Star Rating:

Collateral Beauty

Director: David Frankel

Actors: Kate Winslet, Edward Norton

Release Date: Monday 26th December 2016

Genre(s): Drama

Running time: 97 minutes

Since the death of his daughter Will Smith's ad company exec has slid into depression, divorcing his wife and writing letters to abstractions like Death, Love and Time in an attempt to find answers to his pain. His erratic behaviour worries his partners – Norton, Kate Winslet and Michael Pena – to such an extent they attempt to gaslight him, employing actors Mirren, Knightley and Jacob Latimore to play Death, Love and Time respectively to jolt him out of his stupor and save the failing company…

There's a good movie in Collateral Beauty somewhere. If Allan Loeb's (The Dilemma, Just Go With It) script had been brave enough to embrace the herculean task of putting the pieces back together after the death of a child (see Reign Over Me or Rabbit Hole) this fantasy drama would be an altogether sturdier affair. Will Smith seems to want to explore the heart of the matter; in a performance that's reminiscent of his Seven Pounds turn, Smith, with his teary eyes and heavy lids, treats the story with the significance it deserves. He attends group counselling hosted by Naomi Harris, but can't bring himself to even say his daughter's name. Her death stalks him. What he's going through is etched on his face throughout.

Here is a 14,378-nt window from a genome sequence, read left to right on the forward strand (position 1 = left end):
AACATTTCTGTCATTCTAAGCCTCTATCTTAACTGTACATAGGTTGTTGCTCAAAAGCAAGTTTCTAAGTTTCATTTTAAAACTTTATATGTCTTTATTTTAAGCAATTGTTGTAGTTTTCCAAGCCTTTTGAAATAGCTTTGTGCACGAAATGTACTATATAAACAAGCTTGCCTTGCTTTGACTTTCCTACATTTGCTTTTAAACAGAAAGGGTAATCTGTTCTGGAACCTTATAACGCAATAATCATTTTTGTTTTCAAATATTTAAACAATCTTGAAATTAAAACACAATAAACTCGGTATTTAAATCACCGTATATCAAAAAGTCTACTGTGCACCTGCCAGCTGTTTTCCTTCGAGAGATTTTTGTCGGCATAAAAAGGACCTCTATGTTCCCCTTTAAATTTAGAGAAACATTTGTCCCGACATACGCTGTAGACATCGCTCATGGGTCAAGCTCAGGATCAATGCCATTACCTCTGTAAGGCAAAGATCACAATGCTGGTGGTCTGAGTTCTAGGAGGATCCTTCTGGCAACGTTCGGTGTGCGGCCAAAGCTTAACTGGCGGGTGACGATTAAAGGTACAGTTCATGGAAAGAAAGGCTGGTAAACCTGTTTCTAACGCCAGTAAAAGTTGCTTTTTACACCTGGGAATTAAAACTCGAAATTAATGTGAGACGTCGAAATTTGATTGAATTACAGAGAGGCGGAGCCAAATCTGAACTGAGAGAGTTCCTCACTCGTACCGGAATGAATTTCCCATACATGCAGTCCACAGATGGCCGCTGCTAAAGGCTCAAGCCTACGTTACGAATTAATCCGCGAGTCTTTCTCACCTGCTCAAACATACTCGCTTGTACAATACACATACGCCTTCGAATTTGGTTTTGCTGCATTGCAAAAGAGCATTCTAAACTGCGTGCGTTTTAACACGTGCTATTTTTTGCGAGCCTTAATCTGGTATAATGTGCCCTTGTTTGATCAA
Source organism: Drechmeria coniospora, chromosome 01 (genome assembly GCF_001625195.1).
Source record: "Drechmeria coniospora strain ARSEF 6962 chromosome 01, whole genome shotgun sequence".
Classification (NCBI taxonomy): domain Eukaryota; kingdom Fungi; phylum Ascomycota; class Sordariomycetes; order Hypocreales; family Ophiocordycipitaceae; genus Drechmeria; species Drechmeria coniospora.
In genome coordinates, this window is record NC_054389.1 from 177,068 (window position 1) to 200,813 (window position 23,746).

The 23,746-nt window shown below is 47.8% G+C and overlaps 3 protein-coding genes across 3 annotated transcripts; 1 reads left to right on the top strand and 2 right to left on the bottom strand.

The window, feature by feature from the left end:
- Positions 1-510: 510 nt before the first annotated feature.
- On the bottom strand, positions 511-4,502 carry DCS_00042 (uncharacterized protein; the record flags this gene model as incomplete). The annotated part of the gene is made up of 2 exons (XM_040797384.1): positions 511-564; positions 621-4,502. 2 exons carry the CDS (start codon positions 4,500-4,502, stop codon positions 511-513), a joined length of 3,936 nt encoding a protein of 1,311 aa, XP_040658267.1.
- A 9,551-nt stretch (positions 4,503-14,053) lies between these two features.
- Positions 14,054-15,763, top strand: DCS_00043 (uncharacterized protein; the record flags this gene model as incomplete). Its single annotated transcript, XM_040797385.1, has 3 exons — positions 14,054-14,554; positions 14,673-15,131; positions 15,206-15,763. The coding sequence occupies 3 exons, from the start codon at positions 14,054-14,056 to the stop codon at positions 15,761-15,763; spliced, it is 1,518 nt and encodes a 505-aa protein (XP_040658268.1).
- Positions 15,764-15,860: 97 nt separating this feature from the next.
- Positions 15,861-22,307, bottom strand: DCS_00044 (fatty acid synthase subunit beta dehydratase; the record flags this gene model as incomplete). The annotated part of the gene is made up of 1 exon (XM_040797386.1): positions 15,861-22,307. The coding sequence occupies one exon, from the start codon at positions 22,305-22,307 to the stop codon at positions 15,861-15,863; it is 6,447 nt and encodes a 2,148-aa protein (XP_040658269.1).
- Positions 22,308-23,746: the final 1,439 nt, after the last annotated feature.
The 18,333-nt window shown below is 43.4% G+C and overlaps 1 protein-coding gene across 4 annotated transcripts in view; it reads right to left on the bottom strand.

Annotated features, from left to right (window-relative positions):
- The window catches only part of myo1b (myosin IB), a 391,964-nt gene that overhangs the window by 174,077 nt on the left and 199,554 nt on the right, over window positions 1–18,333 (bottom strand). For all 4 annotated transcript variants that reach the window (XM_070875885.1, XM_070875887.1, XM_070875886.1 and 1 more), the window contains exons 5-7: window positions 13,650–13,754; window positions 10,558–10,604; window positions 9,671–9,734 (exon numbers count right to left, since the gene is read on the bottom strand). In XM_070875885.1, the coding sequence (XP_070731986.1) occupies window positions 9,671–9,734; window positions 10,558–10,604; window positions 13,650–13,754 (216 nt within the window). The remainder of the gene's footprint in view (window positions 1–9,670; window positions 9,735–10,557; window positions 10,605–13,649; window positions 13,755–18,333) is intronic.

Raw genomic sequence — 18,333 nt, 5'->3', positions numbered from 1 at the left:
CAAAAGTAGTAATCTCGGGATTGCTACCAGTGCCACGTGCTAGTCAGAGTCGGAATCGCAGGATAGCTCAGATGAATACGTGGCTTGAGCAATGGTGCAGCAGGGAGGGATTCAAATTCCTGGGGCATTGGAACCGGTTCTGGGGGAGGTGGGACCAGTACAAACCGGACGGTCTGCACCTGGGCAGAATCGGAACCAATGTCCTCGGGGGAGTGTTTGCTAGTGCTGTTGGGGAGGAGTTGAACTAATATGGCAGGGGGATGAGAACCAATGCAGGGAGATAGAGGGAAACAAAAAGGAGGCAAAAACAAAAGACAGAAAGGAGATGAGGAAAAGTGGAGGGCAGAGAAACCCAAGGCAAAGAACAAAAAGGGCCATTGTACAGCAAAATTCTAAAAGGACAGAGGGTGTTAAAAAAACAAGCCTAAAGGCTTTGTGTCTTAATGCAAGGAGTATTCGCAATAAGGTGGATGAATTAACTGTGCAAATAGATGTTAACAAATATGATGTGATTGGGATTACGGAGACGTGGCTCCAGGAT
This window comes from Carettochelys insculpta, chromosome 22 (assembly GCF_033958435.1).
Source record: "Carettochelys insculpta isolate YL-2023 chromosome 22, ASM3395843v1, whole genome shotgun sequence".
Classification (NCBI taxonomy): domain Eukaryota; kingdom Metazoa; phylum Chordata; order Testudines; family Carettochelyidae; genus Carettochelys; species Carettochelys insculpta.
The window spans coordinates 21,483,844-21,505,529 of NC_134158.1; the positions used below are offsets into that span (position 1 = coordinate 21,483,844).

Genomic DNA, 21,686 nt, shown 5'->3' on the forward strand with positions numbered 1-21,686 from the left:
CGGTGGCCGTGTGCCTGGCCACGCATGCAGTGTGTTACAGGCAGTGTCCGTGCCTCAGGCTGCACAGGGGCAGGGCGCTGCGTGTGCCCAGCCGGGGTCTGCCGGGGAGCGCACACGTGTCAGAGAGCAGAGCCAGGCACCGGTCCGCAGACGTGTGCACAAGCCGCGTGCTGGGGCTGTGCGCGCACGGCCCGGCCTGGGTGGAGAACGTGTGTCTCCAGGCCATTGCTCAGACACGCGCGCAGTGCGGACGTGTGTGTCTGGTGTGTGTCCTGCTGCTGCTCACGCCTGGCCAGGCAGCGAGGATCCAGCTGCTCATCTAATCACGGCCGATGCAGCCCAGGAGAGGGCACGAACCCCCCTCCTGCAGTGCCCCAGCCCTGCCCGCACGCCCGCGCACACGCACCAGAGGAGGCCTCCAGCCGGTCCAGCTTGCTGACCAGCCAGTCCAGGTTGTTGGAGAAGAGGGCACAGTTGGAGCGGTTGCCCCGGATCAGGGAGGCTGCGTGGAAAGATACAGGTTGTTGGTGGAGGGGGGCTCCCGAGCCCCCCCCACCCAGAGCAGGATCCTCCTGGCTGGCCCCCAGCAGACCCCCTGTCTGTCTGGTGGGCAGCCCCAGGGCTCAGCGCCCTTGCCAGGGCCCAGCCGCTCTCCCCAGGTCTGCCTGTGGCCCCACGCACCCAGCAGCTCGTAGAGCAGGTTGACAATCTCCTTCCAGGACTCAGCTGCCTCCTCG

But Collateral Beauty chickens out. It can't resist resorting to levity whenever the story veers to anything that resembles an emotional truth. When Norton, Winslet and Pena learn that Smith has been writing letters to Love et al, the reaction isn't shock or worry that their friend is losing his mind but instead opt for a jokey one-liners. Norton himself gets side-tracked when he falls for Knightley, coming on a little strong in asking her for a date/kiss.

And it takes real work to get on board with the absurd story. The actors are to follow Smith around, probe him with philosophical insights while a private investigator (Ann Dowd) records the conversations, edits Mirren et al out for Norton, Winslet and Pena to present the videos to a prospective buyer for their company so they can prove Smith is going loo-la and sell without his consent. Convoluted? Wait, there's more: Norton busies himself with bedding Knightley when he should be using the time to rebuild a relationship with his angry daughter, Pena has his own struggles at home, and Winslet, in a minor subplot that's barely touched on, is desperate for a child. In juggling all this the central idea – this man must be saved before it's too late – gets lost in the rubble. Then there's the twist. Then there's the second twist.

So why does this not work when other Christmas fantasies like It's A Wonderful Life and A Christmas Carol do? Clarence encourages George Bailey to realise that his existence is worth something, and the three ghosts help Scrooge see the error of his ways. Norton, Winslet and Pena's motivation is money.